My overnight accomodations were at the Days Inn-Calvert City, a place I've overnighted before fairly successfully. I arrived amidst a heavy downpour of rain. Getting there from Old Kuttawa requires crossing the Cumberland and the Tennessee from the Pennyrile area of Kentucky into the Purchase area of Kentucky, each name representing a geographical area with non-geographic names. Sometime we'll go into that - I've explained "The Purchase" in a previous entry. Crossing the Cumberland and crossing the Tennessee inspired the entry I intend to write following this one, the second of two unrelated entries, as noted in the title.

I will note that crossing the Tennessee isn't nearly as inspirational on the new bridge as it was on the old bridge, where you were actually atop the Kentucky Dam with the wide and wonderful waters of Kentucky Lake clearly in view immediately to the left, or southern side of the highway/dam. The new road and bridge is just north of there and to be honest, I could not even tell you if the bridge is beautiful or not as I was looking over at the backside of the dam, where you could plainly see the water level of the lake versus the water level of the river, well below the dam. Interesting, but not inspiring.

The first stop of the night was the Marshall County Bean Dinner, an annual fundraiser for the Marshall County Democratic Party, where they confer awards on their friends and reward the rest of us with an interesting dinner of bean soup (which was excellent), cornbread (sweet and not-sweet), watermelon, banana-pepper salad, and iced tea (again, sweet and not-sweet), along with a barrage of speakers warming up for tomorrow's big day, all presided over by the tall and handsome Will Coursey, who represents the area in the General Assembly in Frankfort. There is also a silent auction quietly going on over on the tables along the wall. I entered several bids but each was outbid. At the dinner I sat with my friend Kathy Jo Stubblefield, a retired school teacher from Calloway County, one county south of where we were. It was good to catch up with Kathy Jo.

Later that night, it is tradition to attend parties in the Executive Cabins, located a bit west of the lodge where the dinner is held. It was my intention to visit at least two parties in these cabins - not cabins at all as each has three or four bedrooms. I only made it to one. But before I got there, I did my traditional foot-dipping. I have a tradition of sticking at least my feet, if not more of my body, into the great bodies of water which I cross in my travels. From Executive Drive, I wandered down to the marina, shed my shoes and socks, and wandered on a boat dock about twelve feet out into the waters of if not the Tennessee River, at least the Kentucky Lake, formed by the damming of the river.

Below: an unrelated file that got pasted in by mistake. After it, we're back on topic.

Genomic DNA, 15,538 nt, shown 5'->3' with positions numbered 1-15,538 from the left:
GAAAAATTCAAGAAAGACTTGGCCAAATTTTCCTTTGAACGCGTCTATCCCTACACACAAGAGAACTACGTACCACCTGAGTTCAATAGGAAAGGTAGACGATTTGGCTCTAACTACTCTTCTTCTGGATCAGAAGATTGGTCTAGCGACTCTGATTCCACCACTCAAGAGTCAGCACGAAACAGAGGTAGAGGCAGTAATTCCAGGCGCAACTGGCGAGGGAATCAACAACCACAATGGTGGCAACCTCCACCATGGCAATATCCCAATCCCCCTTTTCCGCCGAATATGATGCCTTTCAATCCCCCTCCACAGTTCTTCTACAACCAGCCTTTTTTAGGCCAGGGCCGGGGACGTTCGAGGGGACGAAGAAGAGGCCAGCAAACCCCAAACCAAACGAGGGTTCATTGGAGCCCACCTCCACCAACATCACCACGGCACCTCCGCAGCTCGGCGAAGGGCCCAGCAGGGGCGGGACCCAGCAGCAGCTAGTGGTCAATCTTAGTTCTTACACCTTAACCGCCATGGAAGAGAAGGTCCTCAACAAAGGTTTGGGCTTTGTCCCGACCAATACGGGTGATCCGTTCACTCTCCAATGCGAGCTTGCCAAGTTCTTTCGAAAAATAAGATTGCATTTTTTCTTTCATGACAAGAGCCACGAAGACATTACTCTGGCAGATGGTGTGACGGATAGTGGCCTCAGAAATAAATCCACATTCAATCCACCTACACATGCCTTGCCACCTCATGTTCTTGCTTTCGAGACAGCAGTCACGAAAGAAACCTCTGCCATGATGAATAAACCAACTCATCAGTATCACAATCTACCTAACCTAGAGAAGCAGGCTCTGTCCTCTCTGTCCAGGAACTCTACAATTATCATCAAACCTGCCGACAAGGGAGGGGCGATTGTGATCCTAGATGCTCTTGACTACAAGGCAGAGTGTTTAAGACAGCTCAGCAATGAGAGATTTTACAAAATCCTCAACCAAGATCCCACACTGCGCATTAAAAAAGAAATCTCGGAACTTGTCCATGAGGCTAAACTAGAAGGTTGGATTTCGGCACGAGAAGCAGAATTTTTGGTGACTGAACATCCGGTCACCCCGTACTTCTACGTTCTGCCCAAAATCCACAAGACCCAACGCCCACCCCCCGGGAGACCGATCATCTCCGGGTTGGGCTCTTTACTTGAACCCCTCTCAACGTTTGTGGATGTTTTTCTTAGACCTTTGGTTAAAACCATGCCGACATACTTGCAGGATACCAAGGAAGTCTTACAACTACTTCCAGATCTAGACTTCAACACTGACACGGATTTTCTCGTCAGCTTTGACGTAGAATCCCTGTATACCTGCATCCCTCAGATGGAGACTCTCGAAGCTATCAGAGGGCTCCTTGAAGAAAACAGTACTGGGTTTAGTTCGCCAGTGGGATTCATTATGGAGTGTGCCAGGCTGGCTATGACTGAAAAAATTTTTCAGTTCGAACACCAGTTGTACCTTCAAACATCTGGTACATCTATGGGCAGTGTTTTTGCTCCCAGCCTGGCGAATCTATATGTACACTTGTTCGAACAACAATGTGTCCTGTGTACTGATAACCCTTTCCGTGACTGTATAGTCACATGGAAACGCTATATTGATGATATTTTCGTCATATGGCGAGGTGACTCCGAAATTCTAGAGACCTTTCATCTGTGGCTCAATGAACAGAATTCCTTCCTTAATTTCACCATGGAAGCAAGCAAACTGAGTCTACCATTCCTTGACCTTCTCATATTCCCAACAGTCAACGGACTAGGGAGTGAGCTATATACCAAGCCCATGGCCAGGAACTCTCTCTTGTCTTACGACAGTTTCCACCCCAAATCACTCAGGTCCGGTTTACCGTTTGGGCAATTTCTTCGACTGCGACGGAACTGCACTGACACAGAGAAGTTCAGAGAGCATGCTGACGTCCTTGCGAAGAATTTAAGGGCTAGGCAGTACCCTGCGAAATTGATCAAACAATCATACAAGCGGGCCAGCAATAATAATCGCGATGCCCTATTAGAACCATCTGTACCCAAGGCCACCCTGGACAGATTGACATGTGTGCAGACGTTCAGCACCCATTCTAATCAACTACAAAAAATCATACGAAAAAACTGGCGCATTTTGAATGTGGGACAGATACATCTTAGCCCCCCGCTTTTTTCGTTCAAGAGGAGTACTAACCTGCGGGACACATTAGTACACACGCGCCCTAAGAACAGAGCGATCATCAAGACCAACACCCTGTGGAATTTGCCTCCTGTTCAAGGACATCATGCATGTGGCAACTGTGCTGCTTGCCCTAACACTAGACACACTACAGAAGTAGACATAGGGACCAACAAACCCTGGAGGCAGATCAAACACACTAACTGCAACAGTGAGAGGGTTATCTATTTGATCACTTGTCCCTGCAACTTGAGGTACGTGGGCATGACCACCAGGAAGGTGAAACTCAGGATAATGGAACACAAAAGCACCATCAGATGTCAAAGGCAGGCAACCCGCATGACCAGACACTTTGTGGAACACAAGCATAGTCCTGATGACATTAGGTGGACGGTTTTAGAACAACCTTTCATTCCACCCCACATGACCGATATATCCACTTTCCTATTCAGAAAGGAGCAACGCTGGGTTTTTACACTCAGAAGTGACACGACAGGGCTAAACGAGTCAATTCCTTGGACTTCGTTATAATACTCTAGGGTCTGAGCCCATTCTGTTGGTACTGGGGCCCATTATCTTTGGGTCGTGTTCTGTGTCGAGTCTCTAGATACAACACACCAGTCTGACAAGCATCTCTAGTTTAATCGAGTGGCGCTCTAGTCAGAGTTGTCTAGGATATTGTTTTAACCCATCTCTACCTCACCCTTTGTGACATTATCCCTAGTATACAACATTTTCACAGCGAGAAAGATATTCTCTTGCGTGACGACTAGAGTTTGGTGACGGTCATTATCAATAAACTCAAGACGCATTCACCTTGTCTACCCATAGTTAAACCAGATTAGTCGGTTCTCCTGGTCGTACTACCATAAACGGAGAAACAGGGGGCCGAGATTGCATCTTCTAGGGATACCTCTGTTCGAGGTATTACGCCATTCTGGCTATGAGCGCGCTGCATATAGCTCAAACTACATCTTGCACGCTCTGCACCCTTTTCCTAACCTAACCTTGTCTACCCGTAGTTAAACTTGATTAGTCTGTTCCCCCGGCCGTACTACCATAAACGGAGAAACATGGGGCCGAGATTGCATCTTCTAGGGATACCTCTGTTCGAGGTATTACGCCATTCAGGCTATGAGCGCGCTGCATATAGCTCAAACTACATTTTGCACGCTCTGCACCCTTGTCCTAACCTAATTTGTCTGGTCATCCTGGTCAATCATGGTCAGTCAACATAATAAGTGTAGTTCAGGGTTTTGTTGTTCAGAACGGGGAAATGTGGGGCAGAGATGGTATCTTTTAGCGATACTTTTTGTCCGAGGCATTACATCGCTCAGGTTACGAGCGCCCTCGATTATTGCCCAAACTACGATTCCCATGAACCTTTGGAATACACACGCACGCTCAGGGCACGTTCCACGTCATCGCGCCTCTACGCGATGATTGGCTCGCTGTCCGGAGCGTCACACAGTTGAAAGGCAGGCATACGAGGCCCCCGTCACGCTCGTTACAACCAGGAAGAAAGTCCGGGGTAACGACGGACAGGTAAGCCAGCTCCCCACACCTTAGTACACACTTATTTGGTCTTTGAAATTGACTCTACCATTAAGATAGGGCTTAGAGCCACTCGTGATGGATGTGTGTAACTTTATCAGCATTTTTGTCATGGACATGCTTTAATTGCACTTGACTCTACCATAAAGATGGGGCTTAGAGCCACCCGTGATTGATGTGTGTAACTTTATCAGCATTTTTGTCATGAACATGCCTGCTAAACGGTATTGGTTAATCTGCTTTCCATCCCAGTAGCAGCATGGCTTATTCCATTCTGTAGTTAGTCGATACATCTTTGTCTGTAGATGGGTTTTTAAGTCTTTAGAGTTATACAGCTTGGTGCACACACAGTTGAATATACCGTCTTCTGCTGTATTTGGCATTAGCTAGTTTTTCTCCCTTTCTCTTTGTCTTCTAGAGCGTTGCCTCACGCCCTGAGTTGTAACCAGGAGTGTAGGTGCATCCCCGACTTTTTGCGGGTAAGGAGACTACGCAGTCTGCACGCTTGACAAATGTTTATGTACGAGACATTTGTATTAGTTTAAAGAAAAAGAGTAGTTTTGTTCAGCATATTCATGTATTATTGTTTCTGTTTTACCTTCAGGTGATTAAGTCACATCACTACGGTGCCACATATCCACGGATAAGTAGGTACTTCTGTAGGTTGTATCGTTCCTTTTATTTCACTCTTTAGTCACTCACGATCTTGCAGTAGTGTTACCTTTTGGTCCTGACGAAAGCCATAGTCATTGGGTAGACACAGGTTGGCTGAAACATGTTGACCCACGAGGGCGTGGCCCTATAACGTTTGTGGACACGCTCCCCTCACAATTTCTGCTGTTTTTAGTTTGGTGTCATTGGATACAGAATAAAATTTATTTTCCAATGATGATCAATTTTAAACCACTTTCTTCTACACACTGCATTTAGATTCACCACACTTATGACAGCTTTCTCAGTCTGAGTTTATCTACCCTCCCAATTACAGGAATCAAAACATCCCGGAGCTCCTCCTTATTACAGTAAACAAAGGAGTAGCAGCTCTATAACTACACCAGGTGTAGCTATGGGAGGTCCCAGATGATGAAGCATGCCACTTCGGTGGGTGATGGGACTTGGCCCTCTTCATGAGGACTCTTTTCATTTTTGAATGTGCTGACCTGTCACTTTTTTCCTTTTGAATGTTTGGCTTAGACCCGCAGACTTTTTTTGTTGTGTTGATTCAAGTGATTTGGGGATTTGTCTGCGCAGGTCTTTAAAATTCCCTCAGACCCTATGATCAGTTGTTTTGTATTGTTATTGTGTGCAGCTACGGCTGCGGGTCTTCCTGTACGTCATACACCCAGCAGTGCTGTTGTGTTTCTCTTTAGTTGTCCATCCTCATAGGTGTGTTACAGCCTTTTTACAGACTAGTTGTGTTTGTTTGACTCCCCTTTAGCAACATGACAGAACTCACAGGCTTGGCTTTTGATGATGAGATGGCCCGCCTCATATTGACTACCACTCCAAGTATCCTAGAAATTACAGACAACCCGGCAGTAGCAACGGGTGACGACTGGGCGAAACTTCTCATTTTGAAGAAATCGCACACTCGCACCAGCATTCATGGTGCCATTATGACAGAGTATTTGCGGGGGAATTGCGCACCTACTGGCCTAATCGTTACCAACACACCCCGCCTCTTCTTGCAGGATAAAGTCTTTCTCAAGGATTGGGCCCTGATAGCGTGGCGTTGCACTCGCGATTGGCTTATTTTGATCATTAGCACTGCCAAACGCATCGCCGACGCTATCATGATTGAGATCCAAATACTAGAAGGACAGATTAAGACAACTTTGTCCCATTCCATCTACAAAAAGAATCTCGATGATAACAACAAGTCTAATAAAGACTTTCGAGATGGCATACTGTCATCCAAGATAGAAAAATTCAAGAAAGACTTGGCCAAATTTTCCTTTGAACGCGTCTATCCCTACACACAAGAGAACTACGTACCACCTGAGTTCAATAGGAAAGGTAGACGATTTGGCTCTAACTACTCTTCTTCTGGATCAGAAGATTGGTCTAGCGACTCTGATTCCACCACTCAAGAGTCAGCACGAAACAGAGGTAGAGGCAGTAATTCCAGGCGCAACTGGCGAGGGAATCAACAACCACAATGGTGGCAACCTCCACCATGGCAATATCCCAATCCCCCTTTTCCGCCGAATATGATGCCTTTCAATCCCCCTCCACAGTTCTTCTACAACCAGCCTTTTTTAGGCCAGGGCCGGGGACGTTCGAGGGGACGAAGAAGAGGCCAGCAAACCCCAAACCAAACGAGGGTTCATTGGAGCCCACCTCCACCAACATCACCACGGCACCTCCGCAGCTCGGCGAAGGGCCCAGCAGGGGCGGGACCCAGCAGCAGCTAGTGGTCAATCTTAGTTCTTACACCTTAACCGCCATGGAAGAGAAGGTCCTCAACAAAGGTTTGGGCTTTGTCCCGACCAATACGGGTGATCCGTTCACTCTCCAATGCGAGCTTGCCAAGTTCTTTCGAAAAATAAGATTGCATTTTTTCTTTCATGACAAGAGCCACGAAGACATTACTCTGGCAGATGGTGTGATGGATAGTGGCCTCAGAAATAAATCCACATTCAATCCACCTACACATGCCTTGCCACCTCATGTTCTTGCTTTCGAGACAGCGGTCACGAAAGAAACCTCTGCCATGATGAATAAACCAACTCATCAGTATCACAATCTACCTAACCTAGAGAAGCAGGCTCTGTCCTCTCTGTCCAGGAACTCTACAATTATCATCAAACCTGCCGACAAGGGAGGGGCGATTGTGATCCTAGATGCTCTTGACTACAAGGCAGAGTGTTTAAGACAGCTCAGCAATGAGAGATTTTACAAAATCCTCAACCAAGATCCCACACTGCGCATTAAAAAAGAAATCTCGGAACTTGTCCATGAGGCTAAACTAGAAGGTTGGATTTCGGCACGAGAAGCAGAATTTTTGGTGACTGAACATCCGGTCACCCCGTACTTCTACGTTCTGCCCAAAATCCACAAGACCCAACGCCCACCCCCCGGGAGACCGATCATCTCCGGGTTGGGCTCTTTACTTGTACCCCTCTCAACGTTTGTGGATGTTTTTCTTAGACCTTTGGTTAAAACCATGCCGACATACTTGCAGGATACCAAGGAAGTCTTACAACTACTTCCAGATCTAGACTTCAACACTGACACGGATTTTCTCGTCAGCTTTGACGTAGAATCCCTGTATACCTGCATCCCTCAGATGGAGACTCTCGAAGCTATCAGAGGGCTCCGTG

From this ceremonial event, I began my night at the Alison Lundergan Grimes cabin and party, a place I really never got away from for the rest of the night. Most of these parties have finger foods, some barbecue, maybe hamburgers and hotdogs, and most anything you may wish to drink, from diet Dr. Pepper to little mason jars of white lightning brought from unnamed friends and unnamed places, and beer.

But, Alison Grimes has as her father Jerry Lundergan, a well-known Lexington caterer and politcian, and a dear friend of mine. And Jerry doesn't do anything by halves and this cabin lawn party was no expecption. Food was a buffet of breakfast food - bacon, sausages, biscuits and gravy, fruit, strip steaks, scrambled eggs, hashed brown potatoes, and salsa. All you can eat. I ate a lot. Music was provded by a young foursome of kids singing rock-a-billy songs at the start - an interesting cover of Blue Moon of Kentucky - and later morphed into some jazz and fusion, and even later was just a jam session of sorts. The crowd kept growing and growing and I estimated it about 150 when a large tour bus arrived from ACFSME, swelling the numbers. Later in the night I counted, at one point, 250 - easily the largest of these afterparties anywhere in the area and at anytime in my memory. If Alison spoke, I don't remember, this despite the fact that I was only drinking Sierra Mists. I finally made my way over to her and lamented that I was tired and it was time for me to leave. And so I did.